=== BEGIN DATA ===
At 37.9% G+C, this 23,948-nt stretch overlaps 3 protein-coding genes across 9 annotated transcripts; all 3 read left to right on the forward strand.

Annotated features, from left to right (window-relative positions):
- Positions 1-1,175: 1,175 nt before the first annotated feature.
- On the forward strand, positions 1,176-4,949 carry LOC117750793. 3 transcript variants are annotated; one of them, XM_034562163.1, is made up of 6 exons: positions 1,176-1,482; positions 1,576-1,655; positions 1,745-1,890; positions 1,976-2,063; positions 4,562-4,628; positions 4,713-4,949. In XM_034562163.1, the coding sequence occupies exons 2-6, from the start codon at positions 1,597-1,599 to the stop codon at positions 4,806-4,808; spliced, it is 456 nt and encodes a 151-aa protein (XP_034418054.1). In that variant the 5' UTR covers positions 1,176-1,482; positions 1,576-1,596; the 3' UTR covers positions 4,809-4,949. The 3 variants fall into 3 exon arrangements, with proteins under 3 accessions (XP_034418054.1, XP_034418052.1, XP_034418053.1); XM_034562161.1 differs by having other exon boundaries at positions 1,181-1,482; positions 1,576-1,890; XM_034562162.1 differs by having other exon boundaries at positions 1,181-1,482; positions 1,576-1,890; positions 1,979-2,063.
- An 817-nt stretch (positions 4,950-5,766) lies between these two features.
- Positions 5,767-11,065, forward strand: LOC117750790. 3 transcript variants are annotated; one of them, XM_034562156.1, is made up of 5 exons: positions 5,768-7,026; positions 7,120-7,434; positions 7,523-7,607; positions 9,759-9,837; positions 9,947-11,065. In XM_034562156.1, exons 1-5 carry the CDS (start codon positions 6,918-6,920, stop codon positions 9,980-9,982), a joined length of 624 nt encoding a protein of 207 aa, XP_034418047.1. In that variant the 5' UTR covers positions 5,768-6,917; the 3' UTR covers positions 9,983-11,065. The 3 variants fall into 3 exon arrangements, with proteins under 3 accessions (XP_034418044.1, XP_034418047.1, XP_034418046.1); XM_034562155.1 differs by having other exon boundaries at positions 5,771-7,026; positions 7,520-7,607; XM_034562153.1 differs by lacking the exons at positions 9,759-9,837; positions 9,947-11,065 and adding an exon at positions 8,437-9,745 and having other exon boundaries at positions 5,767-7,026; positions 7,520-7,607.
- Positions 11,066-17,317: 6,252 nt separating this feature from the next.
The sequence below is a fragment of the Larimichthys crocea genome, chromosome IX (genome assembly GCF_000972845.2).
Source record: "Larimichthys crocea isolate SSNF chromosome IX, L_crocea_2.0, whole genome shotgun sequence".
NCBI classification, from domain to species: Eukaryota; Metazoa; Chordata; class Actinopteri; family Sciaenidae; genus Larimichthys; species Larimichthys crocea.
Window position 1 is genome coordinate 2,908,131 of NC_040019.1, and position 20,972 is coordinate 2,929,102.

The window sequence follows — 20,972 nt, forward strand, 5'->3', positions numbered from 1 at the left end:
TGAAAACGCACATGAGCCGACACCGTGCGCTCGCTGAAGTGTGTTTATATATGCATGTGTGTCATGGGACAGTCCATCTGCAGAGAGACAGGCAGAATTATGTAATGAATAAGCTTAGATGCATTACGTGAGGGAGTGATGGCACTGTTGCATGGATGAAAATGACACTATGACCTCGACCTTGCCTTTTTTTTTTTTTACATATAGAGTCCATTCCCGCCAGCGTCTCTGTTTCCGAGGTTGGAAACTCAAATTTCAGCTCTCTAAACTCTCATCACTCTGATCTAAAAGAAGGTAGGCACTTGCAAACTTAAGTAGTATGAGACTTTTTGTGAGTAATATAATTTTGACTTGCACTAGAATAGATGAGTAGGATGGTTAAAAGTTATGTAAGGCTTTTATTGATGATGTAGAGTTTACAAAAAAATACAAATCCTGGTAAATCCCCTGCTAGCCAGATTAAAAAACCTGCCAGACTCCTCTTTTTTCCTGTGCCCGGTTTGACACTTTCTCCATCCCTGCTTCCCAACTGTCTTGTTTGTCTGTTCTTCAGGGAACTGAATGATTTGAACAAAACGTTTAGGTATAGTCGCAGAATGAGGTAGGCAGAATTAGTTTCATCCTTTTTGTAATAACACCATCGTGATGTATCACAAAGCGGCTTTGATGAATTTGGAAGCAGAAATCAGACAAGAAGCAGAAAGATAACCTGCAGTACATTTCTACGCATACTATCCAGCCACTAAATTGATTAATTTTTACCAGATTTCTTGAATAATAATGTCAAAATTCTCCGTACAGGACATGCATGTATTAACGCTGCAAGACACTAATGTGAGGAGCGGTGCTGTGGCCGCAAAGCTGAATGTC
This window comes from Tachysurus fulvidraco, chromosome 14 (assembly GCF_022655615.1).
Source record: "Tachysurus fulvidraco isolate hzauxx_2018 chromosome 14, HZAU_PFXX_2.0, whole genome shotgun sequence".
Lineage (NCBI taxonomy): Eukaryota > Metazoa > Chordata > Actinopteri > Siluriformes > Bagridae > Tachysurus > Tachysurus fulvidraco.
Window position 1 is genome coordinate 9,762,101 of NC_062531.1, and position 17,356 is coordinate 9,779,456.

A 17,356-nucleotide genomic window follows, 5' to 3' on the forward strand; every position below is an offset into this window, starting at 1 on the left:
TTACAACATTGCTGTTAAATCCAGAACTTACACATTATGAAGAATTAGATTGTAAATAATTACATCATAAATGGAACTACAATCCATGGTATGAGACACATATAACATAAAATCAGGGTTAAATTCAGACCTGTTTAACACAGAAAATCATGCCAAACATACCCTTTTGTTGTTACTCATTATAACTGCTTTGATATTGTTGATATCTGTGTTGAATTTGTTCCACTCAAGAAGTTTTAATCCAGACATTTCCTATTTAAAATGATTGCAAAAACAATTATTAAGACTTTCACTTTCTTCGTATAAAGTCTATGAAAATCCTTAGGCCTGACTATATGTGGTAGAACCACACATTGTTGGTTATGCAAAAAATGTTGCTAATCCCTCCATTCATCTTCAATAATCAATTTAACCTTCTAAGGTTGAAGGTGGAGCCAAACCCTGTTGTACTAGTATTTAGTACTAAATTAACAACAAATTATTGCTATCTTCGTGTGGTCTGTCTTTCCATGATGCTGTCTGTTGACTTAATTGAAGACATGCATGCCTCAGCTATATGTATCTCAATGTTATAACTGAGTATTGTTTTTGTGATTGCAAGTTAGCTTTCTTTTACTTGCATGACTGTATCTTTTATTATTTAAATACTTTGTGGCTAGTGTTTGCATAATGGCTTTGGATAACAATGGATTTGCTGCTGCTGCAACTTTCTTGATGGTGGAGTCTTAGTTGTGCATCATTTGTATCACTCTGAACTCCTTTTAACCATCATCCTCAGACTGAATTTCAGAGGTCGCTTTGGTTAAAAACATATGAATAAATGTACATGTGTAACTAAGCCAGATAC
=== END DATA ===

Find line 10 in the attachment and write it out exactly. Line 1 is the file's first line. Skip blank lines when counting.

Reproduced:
NCBI classification, from domain to species: Eukaryota; Metazoa; Chordata; class Actinopteri; family Sciaenidae; genus Larimichthys; species Larimichthys crocea.